Helsinki Airport expands again: EU lends 150mn for new main entrance and train station tunnel

Airport officials expect the annual passenger volume to rise from the current 20 million to around 30 million.

Look familiar? The new look is co-designed by ALA Architects, which was responsible for Helsinki's Oodi Library. Image: Arkkitehtitoimisto ALA Oy ja Arkkitehtitoimisto HKP Oy

The European Investment Bank (EIB) has approved a loan of 150 million euros to Finnish airport operator Finavia to upgrade its flagship Helsinki Airport.

The funding is for the fourth stage of the airport's long-term development programme, which is to expand Terminal 2 and improve its ground transport links. The most obvious change will be a new main entrance to the terminal, says Finavia CEO Kimmo Mäki.

"The final stage of the development programme focuses on passengers' arrival at and departure from the airport," Mäki says.

The programme, which began in 2013, is to wrap up in 2022. Its overall price tag is expected to be around a billion euros. Airport officials expect the annual passenger volume to rise from the current level of around 20 million to 30 million.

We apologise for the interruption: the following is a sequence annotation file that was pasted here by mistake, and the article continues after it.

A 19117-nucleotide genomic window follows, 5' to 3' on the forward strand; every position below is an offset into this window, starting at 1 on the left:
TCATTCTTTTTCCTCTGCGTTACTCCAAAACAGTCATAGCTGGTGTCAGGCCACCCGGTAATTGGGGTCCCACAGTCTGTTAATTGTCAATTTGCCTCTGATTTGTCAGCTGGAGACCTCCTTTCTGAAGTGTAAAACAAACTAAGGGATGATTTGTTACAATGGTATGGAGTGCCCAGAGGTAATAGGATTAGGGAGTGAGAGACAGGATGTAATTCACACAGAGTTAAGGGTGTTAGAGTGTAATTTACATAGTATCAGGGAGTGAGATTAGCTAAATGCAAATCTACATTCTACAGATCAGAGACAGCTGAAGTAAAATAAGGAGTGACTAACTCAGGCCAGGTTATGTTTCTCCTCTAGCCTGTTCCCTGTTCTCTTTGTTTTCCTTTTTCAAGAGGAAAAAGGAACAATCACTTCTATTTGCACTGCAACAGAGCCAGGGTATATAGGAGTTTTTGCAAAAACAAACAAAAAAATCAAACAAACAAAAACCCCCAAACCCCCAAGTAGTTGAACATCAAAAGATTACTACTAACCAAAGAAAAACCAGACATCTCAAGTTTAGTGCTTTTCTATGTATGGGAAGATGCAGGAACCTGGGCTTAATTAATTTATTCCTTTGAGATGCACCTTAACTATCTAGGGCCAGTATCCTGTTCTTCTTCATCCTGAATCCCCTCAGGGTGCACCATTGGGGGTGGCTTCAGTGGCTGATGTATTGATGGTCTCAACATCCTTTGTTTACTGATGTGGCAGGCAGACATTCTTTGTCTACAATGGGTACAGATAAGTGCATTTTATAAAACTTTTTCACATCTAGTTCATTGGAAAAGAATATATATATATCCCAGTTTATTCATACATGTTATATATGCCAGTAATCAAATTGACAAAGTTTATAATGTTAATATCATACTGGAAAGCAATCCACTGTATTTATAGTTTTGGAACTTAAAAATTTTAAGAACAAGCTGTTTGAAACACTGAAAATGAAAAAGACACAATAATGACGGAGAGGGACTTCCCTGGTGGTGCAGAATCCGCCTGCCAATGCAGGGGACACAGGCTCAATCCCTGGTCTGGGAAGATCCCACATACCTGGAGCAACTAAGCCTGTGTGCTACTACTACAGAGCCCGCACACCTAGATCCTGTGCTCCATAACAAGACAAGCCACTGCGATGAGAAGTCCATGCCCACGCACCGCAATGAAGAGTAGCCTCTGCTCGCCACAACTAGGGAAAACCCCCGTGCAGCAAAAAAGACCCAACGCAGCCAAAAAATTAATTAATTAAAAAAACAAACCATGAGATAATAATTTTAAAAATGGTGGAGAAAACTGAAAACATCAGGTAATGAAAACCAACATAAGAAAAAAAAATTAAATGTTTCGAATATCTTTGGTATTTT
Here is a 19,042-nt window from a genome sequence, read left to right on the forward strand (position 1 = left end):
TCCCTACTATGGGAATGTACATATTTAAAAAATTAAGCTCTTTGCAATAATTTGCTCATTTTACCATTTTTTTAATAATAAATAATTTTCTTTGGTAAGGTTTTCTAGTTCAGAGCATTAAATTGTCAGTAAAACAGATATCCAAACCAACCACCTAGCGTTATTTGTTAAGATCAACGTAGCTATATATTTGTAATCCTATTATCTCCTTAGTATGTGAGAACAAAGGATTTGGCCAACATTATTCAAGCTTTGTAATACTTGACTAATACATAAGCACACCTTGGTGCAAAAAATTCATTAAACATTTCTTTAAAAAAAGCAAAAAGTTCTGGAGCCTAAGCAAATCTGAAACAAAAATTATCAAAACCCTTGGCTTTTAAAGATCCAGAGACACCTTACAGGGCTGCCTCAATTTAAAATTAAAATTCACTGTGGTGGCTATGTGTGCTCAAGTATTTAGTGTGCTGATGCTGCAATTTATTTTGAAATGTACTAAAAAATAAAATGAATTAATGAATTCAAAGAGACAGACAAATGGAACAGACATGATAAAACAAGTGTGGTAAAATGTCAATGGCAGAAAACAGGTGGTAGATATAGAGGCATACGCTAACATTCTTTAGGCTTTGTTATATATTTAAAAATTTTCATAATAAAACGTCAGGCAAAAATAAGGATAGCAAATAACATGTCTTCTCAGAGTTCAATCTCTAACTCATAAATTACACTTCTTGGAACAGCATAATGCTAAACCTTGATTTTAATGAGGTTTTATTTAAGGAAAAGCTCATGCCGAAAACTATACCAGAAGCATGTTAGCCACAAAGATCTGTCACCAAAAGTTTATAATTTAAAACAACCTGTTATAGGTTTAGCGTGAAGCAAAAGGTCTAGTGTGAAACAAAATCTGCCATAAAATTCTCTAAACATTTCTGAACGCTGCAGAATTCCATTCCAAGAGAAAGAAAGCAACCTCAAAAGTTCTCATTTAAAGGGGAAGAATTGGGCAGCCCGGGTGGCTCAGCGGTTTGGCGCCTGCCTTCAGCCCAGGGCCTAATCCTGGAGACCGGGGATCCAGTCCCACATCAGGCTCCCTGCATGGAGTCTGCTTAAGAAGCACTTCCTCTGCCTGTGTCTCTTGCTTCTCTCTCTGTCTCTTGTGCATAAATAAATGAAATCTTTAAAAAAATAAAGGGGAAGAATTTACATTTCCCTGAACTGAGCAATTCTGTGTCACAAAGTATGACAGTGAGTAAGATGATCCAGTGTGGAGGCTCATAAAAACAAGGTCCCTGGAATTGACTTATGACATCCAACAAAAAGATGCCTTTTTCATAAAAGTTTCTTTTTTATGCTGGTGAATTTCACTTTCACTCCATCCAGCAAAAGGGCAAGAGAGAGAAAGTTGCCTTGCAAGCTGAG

In 1998, the airport was used by 9.4 million travellers. By last year that had more than doubled to nearly 20.8 million.

"We're preparing to ensure we have more capacity for Asia-bound widebodied aircraft," says Mäki. National air carrier Finnair has seen strong growth on its Asian routes in recent years.

New train-to-the-plane links?

A new tunnel will be dug to connect Terminal 2 to the existing commuter rail station, but its design will also allow for possible future link to long-distance trains. The airport in Vantaa is about half an hour from central Helsinki, or slightly less to the Pasila mainline rail hub.

The airport's bus and taxi areas will also be redesigned, and a new parking area will offer space for 1,800 vehicles.

Finavia and the EIB signed the loan agreement on Friday in Helsinki. Signing on behalf of the bank was its Vice-President, former Finnish PM Alexander Stubb.